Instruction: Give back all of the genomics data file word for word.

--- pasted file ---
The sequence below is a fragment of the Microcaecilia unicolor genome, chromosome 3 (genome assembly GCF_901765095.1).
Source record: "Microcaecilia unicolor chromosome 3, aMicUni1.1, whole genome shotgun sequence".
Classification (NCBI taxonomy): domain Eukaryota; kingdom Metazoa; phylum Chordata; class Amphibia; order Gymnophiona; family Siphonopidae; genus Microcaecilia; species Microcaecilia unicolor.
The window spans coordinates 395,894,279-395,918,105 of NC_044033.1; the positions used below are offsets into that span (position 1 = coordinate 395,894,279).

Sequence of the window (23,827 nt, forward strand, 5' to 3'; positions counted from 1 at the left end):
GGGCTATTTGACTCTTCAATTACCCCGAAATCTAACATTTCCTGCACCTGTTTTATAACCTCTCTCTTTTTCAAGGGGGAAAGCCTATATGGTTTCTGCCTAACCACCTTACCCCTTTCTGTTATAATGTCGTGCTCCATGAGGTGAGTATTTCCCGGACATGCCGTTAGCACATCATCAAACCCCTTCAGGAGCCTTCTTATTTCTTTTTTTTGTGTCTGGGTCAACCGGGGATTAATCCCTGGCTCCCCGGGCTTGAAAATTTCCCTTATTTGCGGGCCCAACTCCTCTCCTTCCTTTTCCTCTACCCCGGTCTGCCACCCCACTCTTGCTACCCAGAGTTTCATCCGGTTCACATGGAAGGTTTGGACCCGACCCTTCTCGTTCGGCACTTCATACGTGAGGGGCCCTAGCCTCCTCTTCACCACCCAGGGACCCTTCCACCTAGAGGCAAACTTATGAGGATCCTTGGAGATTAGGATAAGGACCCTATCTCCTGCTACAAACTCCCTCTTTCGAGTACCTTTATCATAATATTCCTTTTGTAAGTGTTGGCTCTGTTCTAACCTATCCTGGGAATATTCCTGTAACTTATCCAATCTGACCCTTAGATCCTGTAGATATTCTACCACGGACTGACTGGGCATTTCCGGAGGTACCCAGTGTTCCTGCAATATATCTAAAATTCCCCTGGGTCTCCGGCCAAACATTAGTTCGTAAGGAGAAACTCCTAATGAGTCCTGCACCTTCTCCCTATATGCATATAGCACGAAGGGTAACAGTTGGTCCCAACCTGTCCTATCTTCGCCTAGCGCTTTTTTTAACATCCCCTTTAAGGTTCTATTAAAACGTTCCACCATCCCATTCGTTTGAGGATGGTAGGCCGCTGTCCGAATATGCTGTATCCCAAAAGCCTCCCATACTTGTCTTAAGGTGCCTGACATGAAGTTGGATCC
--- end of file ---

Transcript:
The sequence below is a fragment of the Microcaecilia unicolor genome, chromosome 3 (genome assembly GCF_901765095.1).
Source record: "Microcaecilia unicolor chromosome 3, aMicUni1.1, whole genome shotgun sequence".
Classification (NCBI taxonomy): domain Eukaryota; kingdom Metazoa; phylum Chordata; class Amphibia; order Gymnophiona; family Siphonopidae; genus Microcaecilia; species Microcaecilia unicolor.
The window spans coordinates 395,894,279-395,918,105 of NC_044033.1; the positions used below are offsets into that span (position 1 = coordinate 395,894,279).

Sequence of the window (23,827 nt, forward strand, 5' to 3'; positions counted from 1 at the left end):
GGGCTATTTGACTCTTCAATTACCCCGAAATCTAACATTTCCTGCACCTGTTTTATAACCTCTCTCTTTTTCAAGGGGGAAAGCCTATATGGTTTCTGCCTAACCACCTTACCCCTTTCTGTTATAATGTCGTGCTCCATGAGGTGAGTATTTCCCGGACATGCCGTTAGCACATCATCAAACCCCTTCAGGAGCCTTCTTATTTCTTTTTTTTGTGTCTGGGTCAACCGGGGATTAATCCCTGGCTCCCCGGGCTTGAAAATTTCCCTTATTTGCGGGCCCAACTCCTCTCCTTCCTTTTCCTCTACCCCGGTCTGCCACCCCACTCTTGCTACCCAGAGTTTCATCCGGTTCACATGGAAGGTTTGGACCCGACCCTTCTCGTTCGGCACTTCATACGTGAGGGGCCCTAGCCTCCTCTTCACCACCCAGGGACCCTTCCACCTAGAGGCAAACTTATGAGGATCCTTGGAGATTAGGATAAGGACCCTATCTCCTGCTACAAACTCCCTCTTTCGAGTACCTTTATCATAATATTCCTTTTGTAAGTGTTGGCTCTGTTCTAACCTATCCTGGGAATATTCCTGTAACTTATCCAATCTGACCCTTAGATCCTGTAGATATTCTACCACGGACTGACTGGGCATTTCCGGAGGTACCCAGTGTTCCTGCAATATATCTAAAATTCCCCTGGGTCTCCGGCCAAACATTAGTTCGTAAGGAGAAACTCCTAATGAGTCCTGCACCTTCTCCCTATATGCATATAGCACGAAGGGTAACAGTTGGTCCCAACCTGTCCTATCTTCGCCTAGCGCTTTTTTTAACATCCCCTTTAAGGTTCTATTAAAACGTTCCACCATCCCATTCGTTTGAGGATGGTAGGCCGCTGTCCGAATATGCTGTATCCCAAAAGCCTCCCATACTTGTCTTAAGGTGCCTGACATGAAGTTGGATCC